“No one asked him to come back,’’ Wilson said of Stover. “Time will tell. We’re not trying to force it. It’s Cade’s choice to be with us today. I do agree that he doesn’t need to go back and forth all the time.’’
Wilson compared the tight end position to a basketball team in that the room has players with all types of body sizes and abilities.
Scott, for instance, is a 6-foot-3, 235-pound converted receiver.
But it’s imperative to have a big body tight end. Stover caught five passes for 76 yards last season.
“I probably have more respect for him after he went to defense because he truly became one of the premier leaders on this team,’’ Wilson said of Stover.
FOR NOW, CALL THE LEO THE JACK
Knowles has been on the job since January 2, and he has been in no hurry to start assigning jobs and roles.
It was only yesterday that he began installing his signature defensive player, the Leo.
Until a player or two show signs of taking ownership of that spot, the position will be called Jack.
The Leo or Jack is a hybrid linebacker-end. He can line up in any gap and will have the ability to move around before the snap.
Of course, players are lining up to be that man.
“We dropped a bunch of it in today actually,’’ Knowles said. “My plan is to push, back off, push back off. I’ll download a bunch of information and then I’ll pull back into it, call the same defense for a while and download a bunch of information.’’
Knowles explained why, for now, it’s dubbed Jack.
“Leo is the king of the jungle, so when you become a Leo that’s a big deal because you can do what a D-end does and you can do what a linebacker does,’’ he said. “So, what we call it now is a Jack position. A bunch of guys have a shot at it.’’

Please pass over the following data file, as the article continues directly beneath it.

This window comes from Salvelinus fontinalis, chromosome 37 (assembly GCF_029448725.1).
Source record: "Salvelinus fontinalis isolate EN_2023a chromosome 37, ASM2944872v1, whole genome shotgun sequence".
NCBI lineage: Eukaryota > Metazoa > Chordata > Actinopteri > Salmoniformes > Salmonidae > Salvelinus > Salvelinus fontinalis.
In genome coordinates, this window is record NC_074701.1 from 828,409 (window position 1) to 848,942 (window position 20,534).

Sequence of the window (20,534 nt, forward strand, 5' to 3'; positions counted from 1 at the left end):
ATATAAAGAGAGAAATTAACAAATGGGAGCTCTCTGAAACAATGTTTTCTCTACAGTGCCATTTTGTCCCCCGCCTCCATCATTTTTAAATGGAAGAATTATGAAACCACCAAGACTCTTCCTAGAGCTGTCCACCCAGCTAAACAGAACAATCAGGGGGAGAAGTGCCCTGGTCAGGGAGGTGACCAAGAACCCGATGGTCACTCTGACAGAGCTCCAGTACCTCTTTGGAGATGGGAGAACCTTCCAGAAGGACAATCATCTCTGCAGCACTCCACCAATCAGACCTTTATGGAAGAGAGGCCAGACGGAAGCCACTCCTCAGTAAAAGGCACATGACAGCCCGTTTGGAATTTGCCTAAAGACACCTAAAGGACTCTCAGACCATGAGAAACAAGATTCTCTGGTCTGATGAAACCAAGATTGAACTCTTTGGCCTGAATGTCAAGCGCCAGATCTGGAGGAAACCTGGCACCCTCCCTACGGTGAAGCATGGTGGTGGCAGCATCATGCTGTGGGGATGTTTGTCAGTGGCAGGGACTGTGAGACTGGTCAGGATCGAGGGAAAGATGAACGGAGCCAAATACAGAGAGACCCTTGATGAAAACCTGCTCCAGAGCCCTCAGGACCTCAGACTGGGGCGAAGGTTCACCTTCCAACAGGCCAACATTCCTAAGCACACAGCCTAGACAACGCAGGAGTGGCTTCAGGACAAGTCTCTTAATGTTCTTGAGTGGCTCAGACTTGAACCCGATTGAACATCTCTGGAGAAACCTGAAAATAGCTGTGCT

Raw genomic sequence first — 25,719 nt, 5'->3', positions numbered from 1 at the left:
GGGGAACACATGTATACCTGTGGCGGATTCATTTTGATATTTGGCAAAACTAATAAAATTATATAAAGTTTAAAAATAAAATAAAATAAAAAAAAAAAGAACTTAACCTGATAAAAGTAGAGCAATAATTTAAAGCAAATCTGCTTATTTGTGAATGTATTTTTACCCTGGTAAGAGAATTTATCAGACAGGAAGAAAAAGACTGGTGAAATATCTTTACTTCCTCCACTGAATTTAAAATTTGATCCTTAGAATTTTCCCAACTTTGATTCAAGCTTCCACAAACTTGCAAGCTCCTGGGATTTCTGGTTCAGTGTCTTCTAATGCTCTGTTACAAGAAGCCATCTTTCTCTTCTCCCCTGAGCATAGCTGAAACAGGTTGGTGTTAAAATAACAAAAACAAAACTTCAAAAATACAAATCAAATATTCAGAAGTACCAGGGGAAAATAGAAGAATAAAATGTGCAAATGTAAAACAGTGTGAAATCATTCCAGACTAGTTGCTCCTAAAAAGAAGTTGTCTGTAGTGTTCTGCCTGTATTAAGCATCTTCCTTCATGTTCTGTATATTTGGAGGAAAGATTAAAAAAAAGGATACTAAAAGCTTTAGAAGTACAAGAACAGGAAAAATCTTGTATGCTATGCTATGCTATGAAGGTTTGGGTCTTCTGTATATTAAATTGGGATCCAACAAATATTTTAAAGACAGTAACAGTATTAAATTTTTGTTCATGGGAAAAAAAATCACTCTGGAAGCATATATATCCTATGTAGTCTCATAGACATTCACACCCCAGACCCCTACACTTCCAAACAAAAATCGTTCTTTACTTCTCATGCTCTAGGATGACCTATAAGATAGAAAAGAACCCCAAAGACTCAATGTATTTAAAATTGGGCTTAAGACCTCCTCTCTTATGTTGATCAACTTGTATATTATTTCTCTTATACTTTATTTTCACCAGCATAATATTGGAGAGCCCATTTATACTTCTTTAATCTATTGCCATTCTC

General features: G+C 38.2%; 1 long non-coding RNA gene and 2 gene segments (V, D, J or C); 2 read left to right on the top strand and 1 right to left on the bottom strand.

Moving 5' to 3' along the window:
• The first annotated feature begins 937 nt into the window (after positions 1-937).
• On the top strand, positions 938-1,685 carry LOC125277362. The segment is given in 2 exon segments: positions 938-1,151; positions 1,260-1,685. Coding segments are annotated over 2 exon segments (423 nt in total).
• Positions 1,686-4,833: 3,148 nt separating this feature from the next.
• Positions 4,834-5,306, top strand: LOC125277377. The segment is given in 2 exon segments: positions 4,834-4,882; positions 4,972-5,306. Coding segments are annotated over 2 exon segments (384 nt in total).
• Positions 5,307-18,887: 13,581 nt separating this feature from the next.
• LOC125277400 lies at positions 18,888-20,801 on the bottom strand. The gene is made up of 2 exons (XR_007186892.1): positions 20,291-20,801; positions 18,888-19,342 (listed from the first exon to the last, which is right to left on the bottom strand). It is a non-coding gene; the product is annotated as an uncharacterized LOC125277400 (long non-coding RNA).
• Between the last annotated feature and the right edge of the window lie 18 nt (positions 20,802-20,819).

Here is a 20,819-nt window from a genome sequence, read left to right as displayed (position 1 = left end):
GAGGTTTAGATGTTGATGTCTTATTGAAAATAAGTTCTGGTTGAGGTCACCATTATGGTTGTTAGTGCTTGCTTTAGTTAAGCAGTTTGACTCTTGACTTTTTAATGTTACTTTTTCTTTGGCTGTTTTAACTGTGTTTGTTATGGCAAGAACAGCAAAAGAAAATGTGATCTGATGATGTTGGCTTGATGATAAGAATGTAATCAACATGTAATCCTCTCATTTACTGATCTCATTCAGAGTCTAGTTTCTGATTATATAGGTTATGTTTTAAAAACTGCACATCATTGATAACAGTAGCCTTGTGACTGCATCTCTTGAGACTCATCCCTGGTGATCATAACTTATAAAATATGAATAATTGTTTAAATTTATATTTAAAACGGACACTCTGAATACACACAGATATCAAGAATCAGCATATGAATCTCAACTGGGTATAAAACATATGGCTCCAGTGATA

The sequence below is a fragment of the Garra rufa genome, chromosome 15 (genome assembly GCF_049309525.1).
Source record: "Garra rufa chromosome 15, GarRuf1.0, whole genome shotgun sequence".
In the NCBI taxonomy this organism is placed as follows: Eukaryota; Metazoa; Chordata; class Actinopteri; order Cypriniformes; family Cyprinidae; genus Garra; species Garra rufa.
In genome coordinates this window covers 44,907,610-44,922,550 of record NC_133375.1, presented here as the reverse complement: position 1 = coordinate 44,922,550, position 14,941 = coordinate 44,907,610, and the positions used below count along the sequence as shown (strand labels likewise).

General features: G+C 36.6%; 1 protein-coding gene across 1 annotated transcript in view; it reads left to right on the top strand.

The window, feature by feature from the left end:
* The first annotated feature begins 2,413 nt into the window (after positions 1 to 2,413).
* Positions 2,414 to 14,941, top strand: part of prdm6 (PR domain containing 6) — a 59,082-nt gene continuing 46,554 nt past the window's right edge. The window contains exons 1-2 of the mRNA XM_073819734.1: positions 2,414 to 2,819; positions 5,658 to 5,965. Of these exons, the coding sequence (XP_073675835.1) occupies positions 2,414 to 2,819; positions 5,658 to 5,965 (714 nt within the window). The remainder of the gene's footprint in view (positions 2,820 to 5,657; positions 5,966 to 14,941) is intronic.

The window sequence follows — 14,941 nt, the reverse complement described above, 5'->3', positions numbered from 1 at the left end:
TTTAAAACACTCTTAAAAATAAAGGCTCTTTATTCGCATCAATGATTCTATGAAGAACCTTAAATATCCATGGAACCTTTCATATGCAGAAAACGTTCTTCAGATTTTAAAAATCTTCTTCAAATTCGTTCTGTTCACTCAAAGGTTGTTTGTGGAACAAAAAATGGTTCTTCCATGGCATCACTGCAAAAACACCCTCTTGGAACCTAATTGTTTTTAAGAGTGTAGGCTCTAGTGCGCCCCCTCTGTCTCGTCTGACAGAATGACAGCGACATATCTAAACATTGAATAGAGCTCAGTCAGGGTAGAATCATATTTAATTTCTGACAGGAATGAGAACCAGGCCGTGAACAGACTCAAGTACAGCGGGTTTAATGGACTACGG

Reporters laughed when Knowles said that, yes, sophomore-to-be end Jack Sawyer will get a crack at playing the Jack.
“I like him a lot. He’s serious about it,’’ Knowles said.
The he dropped an obscure name.
“The guy who has impressed me after the move quickly is Mitchell,’’ he said.
Who is Mitchell Melton?
In 2020, he was a four-star and the No. 11 linebacker in the nation according to 247Sports out of Silver Spring, Maryland. He has been moved to defensive end. It helps that he’s 6-3, 245.
“I thought he has shown up well,’’ Knowles said.
Other candidates for the Jack are end Javontae-Jean Baptiste, true freshman Caden Curry and Gaotete.
Carrico, of Ironton, has been in the Sam position when offenses use two tight ends.
“Reid has a chance,’’ Knowles said. “Quiet guy, but he’s definitely determined. I see him making progress every day.”
Josh Proctor hasn’t practiced much in coming back from a broken leg, but Knowles made sure to point out his potential in the new defense as the free safety.
“We need him, we want him,’’ Knowles said. “He’s a guy that can really change the game.”
But he also praised former Bullet Ronnie Hickman as a safety.
“I love Ronnie,’’ Knowles said. “I think he’s a great piece in the middle there to run the show.”
The book on Knowles is that he enjoys playing games within the game. There is a Silver Bullet of the Day award put out on social media, and it’s a badge of honor to win it.
The defensive staff will let players know who received votes.